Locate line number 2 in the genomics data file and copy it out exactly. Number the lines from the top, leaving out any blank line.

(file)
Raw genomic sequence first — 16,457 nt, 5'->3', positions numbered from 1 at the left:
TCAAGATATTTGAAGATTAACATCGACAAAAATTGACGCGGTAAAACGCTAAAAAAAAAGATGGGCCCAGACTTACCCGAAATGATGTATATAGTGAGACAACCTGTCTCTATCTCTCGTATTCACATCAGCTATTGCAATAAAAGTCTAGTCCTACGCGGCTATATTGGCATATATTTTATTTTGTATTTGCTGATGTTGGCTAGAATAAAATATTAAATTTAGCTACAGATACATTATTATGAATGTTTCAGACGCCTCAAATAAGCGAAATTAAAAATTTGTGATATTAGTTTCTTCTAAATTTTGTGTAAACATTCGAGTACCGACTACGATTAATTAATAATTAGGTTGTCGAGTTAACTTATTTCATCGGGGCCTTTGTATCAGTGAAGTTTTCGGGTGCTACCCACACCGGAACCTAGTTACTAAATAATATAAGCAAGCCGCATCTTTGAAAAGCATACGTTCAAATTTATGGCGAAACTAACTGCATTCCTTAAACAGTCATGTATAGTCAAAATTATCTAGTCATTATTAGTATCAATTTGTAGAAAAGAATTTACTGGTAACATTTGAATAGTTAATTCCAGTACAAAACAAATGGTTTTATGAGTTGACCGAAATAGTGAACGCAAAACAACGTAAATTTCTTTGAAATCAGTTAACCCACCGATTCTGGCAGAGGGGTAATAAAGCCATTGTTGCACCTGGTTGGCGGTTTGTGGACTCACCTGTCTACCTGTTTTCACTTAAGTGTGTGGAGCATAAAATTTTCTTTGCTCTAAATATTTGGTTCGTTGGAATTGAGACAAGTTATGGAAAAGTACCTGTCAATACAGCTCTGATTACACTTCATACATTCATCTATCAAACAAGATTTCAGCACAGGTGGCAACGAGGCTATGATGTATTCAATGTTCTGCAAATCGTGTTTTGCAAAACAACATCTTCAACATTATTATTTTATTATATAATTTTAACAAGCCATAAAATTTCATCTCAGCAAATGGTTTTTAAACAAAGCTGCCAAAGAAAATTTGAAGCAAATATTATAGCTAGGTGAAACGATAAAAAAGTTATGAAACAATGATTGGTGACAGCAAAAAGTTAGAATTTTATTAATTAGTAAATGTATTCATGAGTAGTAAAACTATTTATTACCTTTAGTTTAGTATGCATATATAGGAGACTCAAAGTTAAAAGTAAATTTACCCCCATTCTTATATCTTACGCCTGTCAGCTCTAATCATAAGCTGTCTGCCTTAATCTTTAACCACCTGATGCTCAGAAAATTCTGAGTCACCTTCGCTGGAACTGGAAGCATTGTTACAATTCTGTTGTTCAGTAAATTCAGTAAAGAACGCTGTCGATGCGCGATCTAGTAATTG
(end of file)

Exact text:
TCAAGATATTTGAAGATTAACATCGACAAAAATTGACGCGGTAAAACGCTAAAAAAAAAGATGGGCCCAGACTTACCCGAAATGATGTATATAGTGAGACAACCTGTCTCTATCTCTCGTATTCACATCAGCTATTGCAATAAAAGTCTAGTCCTACGCGGCTATATTGGCATATATTTTATTTTGTATTTGCTGATGTTGGCTAGAATAAAATATTAAATTTAGCTACAGATACATTATTATGAATGTTTCAGACGCCTCAAATAAGCGAAATTAAAAATTTGTGATATTAGTTTCTTCTAAATTTTGTGTAAACATTCGAGTACCGACTACGATTAATTAATAATTAGGTTGTCGAGTTAACTTATTTCATCGGGGCCTTTGTATCAGTGAAGTTTTCGGGTGCTACCCACACCGGAACCTAGTTACTAAATAATATAAGCAAGCCGCATCTTTGAAAAGCATACGTTCAAATTTATGGCGAAACTAACTGCATTCCTTAAACAGTCATGTATAGTCAAAATTATCTAGTCATTATTAGTATCAATTTGTAGAAAAGAATTTACTGGTAACATTTGAATAGTTAATTCCAGTACAAAACAAATGGTTTTATGAGTTGACCGAAATAGTGAACGCAAAACAACGTAAATTTCTTTGAAATCAGTTAACCCACCGATTCTGGCAGAGGGGTAATAAAGCCATTGTTGCACCTGGTTGGCGGTTTGTGGACTCACCTGTCTACCTGTTTTCACTTAAGTGTGTGGAGCATAAAATTTTCTTTGCTCTAAATATTTGGTTCGTTGGAATTGAGACAAGTTATGGAAAAGTACCTGTCAATACAGCTCTGATTACACTTCATACATTCATCTATCAAACAAGATTTCAGCACAGGTGGCAACGAGGCTATGATGTATTCAATGTTCTGCAAATCGTGTTTTGCAAAACAACATCTTCAACATTATTATTTTATTATATAATTTTAACAAGCCATAAAATTTCATCTCAGCAAATGGTTTTTAAACAAAGCTGCCAAAGAAAATTTGAAGCAAATATTATAGCTAGGTGAAACGATAAAAAAGTTATGAAACAATGATTGGTGACAGCAAAAAGTTAGAATTTTATTAATTAGTAAATGTATTCATGAGTAGTAAAACTATTTATTACCTTTAGTTTAGTATGCATATATAGGAGACTCAAAGTTAAAAGTAAATTTACCCCCATTCTTATATCTTACGCCTGTCAGCTCTAATCATAAGCTGTCTGCCTTAATCTTTAACCACCTGATGCTCAGAAAATTCTGAGTCACCTTCGCTGGAACTGGAAGCATTGTTACAATTCTGTTGTTCAGTAAATTCAGTAAAGAACGCTGTCGATGCGCGATCTAGTAATTG